Redi Gro potting soil – 3 parts

Perlite – 1 part

Worm castings -1/4 C. per gallon

Vermiculite – ½ part

My reasoning is that Redi Gro is a pretty good mix just as it is, and you will have success using it plain, so it is a good base.  I add perlite to loosen the mix and keep it well draining. I add worm castings as a natural fertilizer which will not burn.  It has microorganisms for healthy soil, and discourages root rot, aphids, mealy bugs and mites. I include vermiculite to increase water and nutrient retention. It is especially nice for water loving plants.  I don’t measure very accurately. I have a plastic ½ gallon container which I use to dip ingredients from their respective bags.

I have been experimenting with straight perlite verses my mix when I do my cuttings, and it has been instructive. For instance, I used to root my abutilon trees in water before I planted them in mix and or perlite. I now know I get a much better rate of success planting them in mix immediately. I plant 4 cuttings close together in the middle of a 4” pot hoping for 2 or 3 to ‘catch’ and provide a nice, bushy plant. Surprise, I get 4 healthy stems about 95% of the time.

Other cuttings I start in an 8oz. clear plastic cup (I have drilled a quarter in hole in the bottom, I can drill several at a time without them flying all over) I use clear cups so I can see the rate of rooting and know when it is ready without having to knock it out of the pot. Label the plant with name and date it was done. When repotting to the next size up, either a 4” pot or a 16” plastic cup, I use a dusting of Sure Start before placing cutting in larger container. This may be the last size I use for sale, but for large plants–trees, hydrangea, fast growing marguerites—I repot again to a gallon pot. Each time, I cross out the previous date of potting on the label, write the new date, and keep it with the plant.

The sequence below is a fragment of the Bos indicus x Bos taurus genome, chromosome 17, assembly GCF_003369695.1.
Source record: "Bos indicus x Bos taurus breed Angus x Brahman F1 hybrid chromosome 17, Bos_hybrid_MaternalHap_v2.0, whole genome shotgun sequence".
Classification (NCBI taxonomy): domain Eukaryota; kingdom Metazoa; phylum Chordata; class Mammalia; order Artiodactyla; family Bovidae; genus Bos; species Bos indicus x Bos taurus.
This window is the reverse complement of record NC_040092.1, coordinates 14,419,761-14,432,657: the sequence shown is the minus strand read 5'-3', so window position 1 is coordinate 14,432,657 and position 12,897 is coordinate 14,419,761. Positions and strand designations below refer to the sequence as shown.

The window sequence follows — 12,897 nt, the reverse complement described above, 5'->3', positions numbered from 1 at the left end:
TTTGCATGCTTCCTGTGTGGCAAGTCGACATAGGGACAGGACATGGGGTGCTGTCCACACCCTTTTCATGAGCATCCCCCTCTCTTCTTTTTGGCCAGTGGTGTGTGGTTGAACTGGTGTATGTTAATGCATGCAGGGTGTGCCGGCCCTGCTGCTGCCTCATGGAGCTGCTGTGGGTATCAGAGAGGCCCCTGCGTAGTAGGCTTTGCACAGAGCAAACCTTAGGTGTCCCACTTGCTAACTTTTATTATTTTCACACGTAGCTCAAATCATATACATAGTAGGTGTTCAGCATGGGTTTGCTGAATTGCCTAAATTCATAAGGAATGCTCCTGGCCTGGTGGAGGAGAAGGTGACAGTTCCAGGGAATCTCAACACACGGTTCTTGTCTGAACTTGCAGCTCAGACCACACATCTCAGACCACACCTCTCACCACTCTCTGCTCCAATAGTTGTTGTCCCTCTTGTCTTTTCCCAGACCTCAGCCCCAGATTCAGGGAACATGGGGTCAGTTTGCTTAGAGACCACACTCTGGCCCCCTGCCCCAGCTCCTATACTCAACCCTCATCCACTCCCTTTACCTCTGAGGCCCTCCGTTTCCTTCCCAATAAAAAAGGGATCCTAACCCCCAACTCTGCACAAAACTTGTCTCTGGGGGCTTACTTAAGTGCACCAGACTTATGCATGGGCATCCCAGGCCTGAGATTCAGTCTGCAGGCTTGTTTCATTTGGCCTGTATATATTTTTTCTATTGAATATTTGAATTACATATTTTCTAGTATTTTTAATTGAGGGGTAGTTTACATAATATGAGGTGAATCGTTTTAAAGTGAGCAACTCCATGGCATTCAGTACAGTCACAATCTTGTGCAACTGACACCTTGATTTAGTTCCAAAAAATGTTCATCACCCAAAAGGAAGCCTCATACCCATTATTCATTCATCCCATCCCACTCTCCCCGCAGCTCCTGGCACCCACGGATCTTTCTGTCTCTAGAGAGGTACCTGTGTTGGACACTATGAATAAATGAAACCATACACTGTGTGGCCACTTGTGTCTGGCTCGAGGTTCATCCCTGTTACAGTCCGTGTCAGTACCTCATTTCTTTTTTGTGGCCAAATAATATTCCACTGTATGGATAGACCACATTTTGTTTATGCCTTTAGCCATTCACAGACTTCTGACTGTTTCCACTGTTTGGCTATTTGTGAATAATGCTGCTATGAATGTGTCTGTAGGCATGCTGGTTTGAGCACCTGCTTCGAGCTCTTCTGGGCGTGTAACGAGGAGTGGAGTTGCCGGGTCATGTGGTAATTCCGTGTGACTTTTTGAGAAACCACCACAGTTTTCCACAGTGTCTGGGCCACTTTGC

When I repot something planted initially in straight perlite, I gently rinse the perlite off the roots, back into my barrel of mix, then plant the cutting (still holding on to some perlite with its roots) into a larger container, don’t forget the Sure Start. Water to settle the mix and do not press down. Perlite is a good rooting medium for many plants, but contains no nutrients, hence the need to watch roots and repot in a timely manner.

Propagation Blog #1 – TOTES

By LaVille Logan

I think it is important to do a job with the best tools.  One of my best tools is a clear plastic tote. The ones I use will hold 12 4”pots.  When I make cuttings, they do better if they are in high humidity for a period of time. I place the cuttings in small cups (Blog #2 Containers and Medium) using a variety of mediums, and I arrange the already watered plants closely in said tote.  The clear plastic of the sides and top allow bright indirect light to reach plants. The next day, and every day, I check to see if moisture had accumulated on the inside surface of the tote. If so, great. If not, I didn’t get the cuttings moist enough. They should be WET when placed in tote. You will not have to water them again for at least 2 weeks, perhaps a month if the lid is snapped on tightly. If the droplets of water that gather are large enough to “wander around” on the inside of the lid, perhaps there is too much humidity, and you can set the lid a little crooked on the tote to allow a little evaporation. House plants generally can use more humidity than outdoor plants. I check my totes daily, feeling the air inside to make sure it is not too hot. Any direct sun on a tote may create a solar oven, so be careful. The very low winter sun provides just the right amount of light and heat to keep cuttings safe from low temperatures.  However, when we had a streak of very low night temps (anything below 40 for several days) I brought them all inside.  I have learned a few plants don’t like humidity and will turn black and fuzzy after the initial root development (about three to four weeks) while others may be fine with it.  Just keep an eye on them daily and move plants that are not thriving to a protected place out of the closed tote. If you do not want to “dive in” and purchase large totes, you can create a humid environment around a pot containing cuttings by covering it with a large Ziploc plastic bag.